Written by Gaby Coopershmidt
English, even though it isn’t a formal language in Israel, gained its place in the Israeli society as one. The English language is a common factor between the many immigrants in Israel that are trying to communicate with the locals, without knowing the others tongue. The situation of the Darfurie refugees isn’t different. Although the differences between their native language – Arabic and Hebrew, the common and official language in Israel aren’t big, communicating in English is the second best option in a western developed country like Israel.
The Borgo people association (Borgo is one of the ethnic groups in Darfur) recognized the need for educational system that will improve the communication abilities in English of the Borgo and other Darfurie refugees in Israel. As the rooftop organization of the Darfurie community in Israel, Bnai Darfur is committed to help each group and initiative. Therefore Bnai Darfur started to help the Borgo people in organizing English courses. Bnai Darfur volunteers found teachers and resources such as teaching books, a projector and writing materials.
The joint effort of Bnai Darfur and the Borgo people association bared fruit and the they were able to organize 3 classes in gradual levels – ABC, Beginners and Elementary. They intend to open another 3 classes for advanced levels once the students in the current levels will develop the required language skills.
The courses take place in the Borgo community center in 23th Shivat Tsion st., Tel Aviv. The center, a small patio converted with the help of local communal entrepreneurship, for the use of the neighbors – mainly immigrants and refugees. Beside the English classes the center resides other courses and social gatherings for the community.
The Beginners class is being taught by Emily Guthrie, a young American student that studies for her MA in conflict resolutions at the Tel Aviv University and volunteers on her free time with the community. Emily created the syllabus for the class herself. It contains materials from English textbooks and English learning websites. The class started in March and takes place twice a week. There are 7-12 students each of the days, depends on their workdays.
In a small and crowded class, Emily sits with seven of her students and read an unseen about the city of New York. Every student at his turn reads several lines and Emily verifies pronunciation and explains complex expressions. After they finish reading, the students answer together with Emily some questions about the unseen – how many people live in New York? Who were the first settlers of the city? What is the common transportation? This class’ topic interests the students who wonders and asks Emily about the life in the big city on the east coast of the USA.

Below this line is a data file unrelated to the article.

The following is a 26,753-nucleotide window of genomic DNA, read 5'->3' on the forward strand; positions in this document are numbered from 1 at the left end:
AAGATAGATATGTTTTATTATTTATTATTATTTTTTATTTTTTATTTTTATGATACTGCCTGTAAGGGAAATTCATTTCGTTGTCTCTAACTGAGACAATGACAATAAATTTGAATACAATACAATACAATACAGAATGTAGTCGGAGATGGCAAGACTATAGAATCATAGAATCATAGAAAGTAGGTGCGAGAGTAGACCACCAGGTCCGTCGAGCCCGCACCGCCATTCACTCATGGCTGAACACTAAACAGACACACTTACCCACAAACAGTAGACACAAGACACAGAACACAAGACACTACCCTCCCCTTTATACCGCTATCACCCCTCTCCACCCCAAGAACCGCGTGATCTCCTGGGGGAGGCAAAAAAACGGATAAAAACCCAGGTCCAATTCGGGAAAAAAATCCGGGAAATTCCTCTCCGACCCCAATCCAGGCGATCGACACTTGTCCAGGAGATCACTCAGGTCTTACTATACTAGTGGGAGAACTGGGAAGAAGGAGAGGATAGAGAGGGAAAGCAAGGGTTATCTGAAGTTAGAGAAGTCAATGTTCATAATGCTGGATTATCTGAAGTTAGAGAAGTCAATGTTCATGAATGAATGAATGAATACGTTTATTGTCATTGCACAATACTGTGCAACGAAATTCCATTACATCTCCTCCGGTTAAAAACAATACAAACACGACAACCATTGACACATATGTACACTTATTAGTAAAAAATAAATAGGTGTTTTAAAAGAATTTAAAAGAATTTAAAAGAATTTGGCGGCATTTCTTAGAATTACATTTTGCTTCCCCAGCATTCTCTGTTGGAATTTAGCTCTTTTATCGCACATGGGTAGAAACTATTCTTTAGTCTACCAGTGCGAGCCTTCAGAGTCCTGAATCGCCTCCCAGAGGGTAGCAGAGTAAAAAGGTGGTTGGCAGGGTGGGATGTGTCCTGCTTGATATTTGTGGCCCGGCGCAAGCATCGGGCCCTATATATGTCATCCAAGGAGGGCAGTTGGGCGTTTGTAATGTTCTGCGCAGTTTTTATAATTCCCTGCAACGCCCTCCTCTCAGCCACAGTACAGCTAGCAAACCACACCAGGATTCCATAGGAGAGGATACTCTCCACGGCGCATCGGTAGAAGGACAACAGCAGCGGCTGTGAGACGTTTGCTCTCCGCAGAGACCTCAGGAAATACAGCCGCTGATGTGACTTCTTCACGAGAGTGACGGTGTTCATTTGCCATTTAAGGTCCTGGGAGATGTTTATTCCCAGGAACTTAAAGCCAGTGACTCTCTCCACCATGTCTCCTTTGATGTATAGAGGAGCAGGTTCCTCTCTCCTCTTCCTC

After the reading part, it’s time for the weekly challenge – tenses. It’s the dread of every new language student. The differences between the tenses can trouble students of any level, but Emily knows exactly what to do with her students. She writes sentences on the board and every student in its turn, matches the right verb to the right tense with distinction between regular and irregular verbs.
The last part of class is practical. Emily asks that every student will come to the board and write what he did yesterday while paying attention to grammar and tenses. Its visible immediately that the classes are obtaining their objectives. After only two months of the Beginners class, the students are writing whole sentences in English in an almost flawless matter, some even in joined up writing.
Emily ends class and asks her students to repeat today’s lesson and read again the unseen so they continue to improve their reading skills. Emily tells that she enjoys volunteering mainly because the students themselves enjoy learning. They ask questions, very curious, want to learn as much as possible and of course, doing all of their homework. Emily’s students understand that beside the practical need of communication at their workplace of home, the English language is a window to new sources of knowledge and self-development, a new world and a better future.